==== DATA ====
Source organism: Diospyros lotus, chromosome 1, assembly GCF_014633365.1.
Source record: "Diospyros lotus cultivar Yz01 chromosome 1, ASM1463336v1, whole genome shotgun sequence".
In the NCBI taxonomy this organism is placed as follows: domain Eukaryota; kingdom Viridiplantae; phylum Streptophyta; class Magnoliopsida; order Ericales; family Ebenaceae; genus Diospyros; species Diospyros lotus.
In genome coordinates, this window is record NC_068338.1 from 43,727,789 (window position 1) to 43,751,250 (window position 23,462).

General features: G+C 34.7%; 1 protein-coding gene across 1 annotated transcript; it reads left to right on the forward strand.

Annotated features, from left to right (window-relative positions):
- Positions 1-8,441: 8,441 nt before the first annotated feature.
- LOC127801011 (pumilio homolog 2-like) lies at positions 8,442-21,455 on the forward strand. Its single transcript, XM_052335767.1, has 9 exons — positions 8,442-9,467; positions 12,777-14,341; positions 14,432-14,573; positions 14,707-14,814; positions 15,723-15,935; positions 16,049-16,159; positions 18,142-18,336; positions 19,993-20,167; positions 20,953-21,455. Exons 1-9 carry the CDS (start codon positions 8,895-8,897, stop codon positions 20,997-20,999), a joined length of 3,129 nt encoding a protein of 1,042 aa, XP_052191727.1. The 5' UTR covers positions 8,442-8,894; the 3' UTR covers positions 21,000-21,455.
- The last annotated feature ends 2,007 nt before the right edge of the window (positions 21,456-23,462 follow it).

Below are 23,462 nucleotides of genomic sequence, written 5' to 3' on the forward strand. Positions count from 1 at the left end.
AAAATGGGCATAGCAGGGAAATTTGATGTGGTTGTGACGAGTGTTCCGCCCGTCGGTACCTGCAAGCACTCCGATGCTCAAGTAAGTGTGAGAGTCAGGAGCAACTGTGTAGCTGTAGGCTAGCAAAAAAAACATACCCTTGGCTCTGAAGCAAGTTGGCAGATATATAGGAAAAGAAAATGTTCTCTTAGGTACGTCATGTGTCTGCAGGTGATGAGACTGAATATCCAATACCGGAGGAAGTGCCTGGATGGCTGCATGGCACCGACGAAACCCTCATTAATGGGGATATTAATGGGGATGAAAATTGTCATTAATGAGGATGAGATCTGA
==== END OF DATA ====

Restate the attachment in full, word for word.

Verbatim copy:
Source organism: Diospyros lotus, chromosome 1, assembly GCF_014633365.1.
Source record: "Diospyros lotus cultivar Yz01 chromosome 1, ASM1463336v1, whole genome shotgun sequence".
In the NCBI taxonomy this organism is placed as follows: domain Eukaryota; kingdom Viridiplantae; phylum Streptophyta; class Magnoliopsida; order Ericales; family Ebenaceae; genus Diospyros; species Diospyros lotus.
In genome coordinates, this window is record NC_068338.1 from 43,727,789 (window position 1) to 43,751,250 (window position 23,462).

General features: G+C 34.7%; 1 protein-coding gene across 1 annotated transcript; it reads left to right on the forward strand.

Annotated features, from left to right (window-relative positions):
- Positions 1-8,441: 8,441 nt before the first annotated feature.
- LOC127801011 (pumilio homolog 2-like) lies at positions 8,442-21,455 on the forward strand. Its single transcript, XM_052335767.1, has 9 exons — positions 8,442-9,467; positions 12,777-14,341; positions 14,432-14,573; positions 14,707-14,814; positions 15,723-15,935; positions 16,049-16,159; positions 18,142-18,336; positions 19,993-20,167; positions 20,953-21,455. Exons 1-9 carry the CDS (start codon positions 8,895-8,897, stop codon positions 20,997-20,999), a joined length of 3,129 nt encoding a protein of 1,042 aa, XP_052191727.1. The 5' UTR covers positions 8,442-8,894; the 3' UTR covers positions 21,000-21,455.
- The last annotated feature ends 2,007 nt before the right edge of the window (positions 21,456-23,462 follow it).

Below are 23,462 nucleotides of genomic sequence, written 5' to 3' on the forward strand. Positions count from 1 at the left end.
AAAATGGGCATAGCAGGGAAATTTGATGTGGTTGTGACGAGTGTTCCGCCCGTCGGTACCTGCAAGCACTCCGATGCTCAAGTAAGTGTGAGAGTCAGGAGCAACTGTGTAGCTGTAGGCTAGCAAAAAAAACATACCCTTGGCTCTGAAGCAAGTTGGCAGATATATAGGAAAAGAAAATGTTCTCTTAGGTACGTCATGTGTCTGCAGGTGATGAGACTGAATATCCAATACCGGAGGAAGTGCCTGGATGGCTGCATGGCACCGACGAAACCCTCATTAATGGGGATATTAATGGGGATGAAAATTGTCATTAATGAGGATGAGATCTGA